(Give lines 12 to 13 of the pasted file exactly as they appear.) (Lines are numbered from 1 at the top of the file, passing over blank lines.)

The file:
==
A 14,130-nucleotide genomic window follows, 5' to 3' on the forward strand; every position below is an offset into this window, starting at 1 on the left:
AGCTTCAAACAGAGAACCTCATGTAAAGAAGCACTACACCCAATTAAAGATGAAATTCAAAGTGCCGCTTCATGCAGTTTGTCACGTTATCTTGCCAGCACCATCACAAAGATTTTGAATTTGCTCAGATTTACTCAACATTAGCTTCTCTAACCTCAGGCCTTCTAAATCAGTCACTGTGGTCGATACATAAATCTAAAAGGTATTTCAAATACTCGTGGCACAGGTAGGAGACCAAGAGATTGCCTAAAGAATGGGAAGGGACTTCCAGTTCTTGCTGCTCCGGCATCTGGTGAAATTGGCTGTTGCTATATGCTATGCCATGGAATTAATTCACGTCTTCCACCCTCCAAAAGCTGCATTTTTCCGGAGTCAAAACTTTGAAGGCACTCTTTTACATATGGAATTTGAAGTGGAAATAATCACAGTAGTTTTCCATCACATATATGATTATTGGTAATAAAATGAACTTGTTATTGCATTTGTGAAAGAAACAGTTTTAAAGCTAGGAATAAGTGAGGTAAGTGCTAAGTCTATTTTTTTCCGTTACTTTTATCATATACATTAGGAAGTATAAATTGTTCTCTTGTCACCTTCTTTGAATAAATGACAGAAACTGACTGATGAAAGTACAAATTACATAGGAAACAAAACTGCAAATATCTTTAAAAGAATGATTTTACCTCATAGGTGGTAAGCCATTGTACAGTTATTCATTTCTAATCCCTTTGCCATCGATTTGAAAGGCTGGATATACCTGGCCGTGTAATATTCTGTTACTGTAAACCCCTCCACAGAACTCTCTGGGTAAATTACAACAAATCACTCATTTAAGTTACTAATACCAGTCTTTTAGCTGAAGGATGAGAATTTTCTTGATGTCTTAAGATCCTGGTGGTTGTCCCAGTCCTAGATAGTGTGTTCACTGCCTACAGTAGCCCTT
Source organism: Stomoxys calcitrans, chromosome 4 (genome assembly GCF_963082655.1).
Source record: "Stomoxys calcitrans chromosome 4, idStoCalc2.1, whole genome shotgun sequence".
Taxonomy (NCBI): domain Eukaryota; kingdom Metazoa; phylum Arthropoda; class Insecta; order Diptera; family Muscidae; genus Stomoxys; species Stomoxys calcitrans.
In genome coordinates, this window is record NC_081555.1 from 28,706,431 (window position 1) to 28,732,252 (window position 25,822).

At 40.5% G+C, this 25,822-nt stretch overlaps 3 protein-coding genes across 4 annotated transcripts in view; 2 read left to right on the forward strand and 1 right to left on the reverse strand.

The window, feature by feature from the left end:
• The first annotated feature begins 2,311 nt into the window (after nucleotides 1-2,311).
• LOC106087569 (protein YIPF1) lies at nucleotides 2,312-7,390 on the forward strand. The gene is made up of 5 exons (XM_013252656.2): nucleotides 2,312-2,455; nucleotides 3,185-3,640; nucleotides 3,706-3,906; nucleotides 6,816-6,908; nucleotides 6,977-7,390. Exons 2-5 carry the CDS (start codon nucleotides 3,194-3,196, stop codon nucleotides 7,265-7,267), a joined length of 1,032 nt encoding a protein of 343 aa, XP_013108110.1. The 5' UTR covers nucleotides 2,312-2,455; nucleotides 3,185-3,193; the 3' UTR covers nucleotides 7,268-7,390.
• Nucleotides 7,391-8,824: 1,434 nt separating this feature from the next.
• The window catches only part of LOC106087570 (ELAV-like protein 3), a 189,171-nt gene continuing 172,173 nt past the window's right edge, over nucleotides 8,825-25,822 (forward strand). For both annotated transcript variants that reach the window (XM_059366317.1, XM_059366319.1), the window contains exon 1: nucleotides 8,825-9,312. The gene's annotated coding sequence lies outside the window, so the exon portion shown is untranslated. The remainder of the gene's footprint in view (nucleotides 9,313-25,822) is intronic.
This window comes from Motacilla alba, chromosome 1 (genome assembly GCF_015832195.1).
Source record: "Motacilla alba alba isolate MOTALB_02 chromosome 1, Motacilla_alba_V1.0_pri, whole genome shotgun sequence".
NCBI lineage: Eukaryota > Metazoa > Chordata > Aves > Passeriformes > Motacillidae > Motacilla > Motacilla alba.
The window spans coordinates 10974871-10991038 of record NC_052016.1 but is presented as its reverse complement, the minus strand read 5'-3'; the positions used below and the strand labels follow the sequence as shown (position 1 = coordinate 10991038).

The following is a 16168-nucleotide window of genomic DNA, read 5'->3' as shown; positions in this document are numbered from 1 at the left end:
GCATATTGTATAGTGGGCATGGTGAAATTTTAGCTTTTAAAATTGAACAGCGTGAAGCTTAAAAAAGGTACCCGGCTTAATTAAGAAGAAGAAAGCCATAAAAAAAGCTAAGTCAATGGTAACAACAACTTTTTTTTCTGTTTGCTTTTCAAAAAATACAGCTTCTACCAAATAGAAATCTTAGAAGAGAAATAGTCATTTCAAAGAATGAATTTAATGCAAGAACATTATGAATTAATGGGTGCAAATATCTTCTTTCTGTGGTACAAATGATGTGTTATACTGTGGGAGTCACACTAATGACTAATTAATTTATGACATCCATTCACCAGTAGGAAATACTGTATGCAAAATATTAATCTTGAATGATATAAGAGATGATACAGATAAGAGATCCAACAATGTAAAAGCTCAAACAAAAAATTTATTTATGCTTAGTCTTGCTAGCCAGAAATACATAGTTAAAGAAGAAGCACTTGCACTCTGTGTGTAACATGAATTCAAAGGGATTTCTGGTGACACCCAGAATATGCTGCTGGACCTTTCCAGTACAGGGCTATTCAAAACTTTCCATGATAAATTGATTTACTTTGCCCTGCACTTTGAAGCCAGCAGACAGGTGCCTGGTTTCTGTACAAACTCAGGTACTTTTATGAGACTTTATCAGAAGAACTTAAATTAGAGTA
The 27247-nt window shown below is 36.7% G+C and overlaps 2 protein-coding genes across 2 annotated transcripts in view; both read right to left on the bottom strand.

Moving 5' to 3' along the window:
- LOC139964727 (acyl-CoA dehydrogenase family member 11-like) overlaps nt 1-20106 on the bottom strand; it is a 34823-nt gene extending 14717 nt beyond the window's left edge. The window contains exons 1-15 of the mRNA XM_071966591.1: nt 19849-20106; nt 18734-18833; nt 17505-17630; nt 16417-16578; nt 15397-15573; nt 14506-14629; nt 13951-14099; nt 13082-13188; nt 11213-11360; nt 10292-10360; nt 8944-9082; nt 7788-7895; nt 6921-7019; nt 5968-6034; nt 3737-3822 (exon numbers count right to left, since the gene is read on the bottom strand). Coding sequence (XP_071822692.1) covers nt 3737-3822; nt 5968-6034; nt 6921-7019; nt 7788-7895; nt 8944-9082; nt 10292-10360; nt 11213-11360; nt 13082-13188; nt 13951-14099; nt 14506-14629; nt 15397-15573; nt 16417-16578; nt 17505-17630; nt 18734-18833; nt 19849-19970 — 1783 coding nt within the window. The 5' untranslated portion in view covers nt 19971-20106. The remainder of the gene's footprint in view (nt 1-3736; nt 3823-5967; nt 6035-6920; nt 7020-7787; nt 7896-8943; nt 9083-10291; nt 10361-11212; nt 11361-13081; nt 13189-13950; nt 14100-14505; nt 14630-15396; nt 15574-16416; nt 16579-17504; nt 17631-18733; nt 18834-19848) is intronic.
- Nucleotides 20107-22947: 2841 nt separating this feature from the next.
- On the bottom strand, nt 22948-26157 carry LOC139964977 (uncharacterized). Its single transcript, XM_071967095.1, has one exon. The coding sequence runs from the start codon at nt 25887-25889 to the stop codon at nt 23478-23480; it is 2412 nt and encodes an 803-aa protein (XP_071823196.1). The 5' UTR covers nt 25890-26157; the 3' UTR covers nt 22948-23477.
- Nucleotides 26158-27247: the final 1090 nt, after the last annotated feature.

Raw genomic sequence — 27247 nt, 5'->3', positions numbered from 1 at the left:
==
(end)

• The window catches only part of LOC106087570 (ELAV-like protein 3), a 189,171-nt gene continuing 172,173 nt past the window's right edge, over nucleotides 8,825-25,822 (forward strand). For both annotated transcript variants that reach the window (XM_059366317.1, XM_059366319.1), the window contains exon 1: nucleotides 8,825-9,312. The gene's annotated coding sequence lies outside the window, so the exon portion shown is untranslated. The remainder of the gene's footprint in view (nucleotides 9,313-25,822) is intronic.
This window comes from Motacilla alba, chromosome 1 (genome assembly GCF_015832195.1).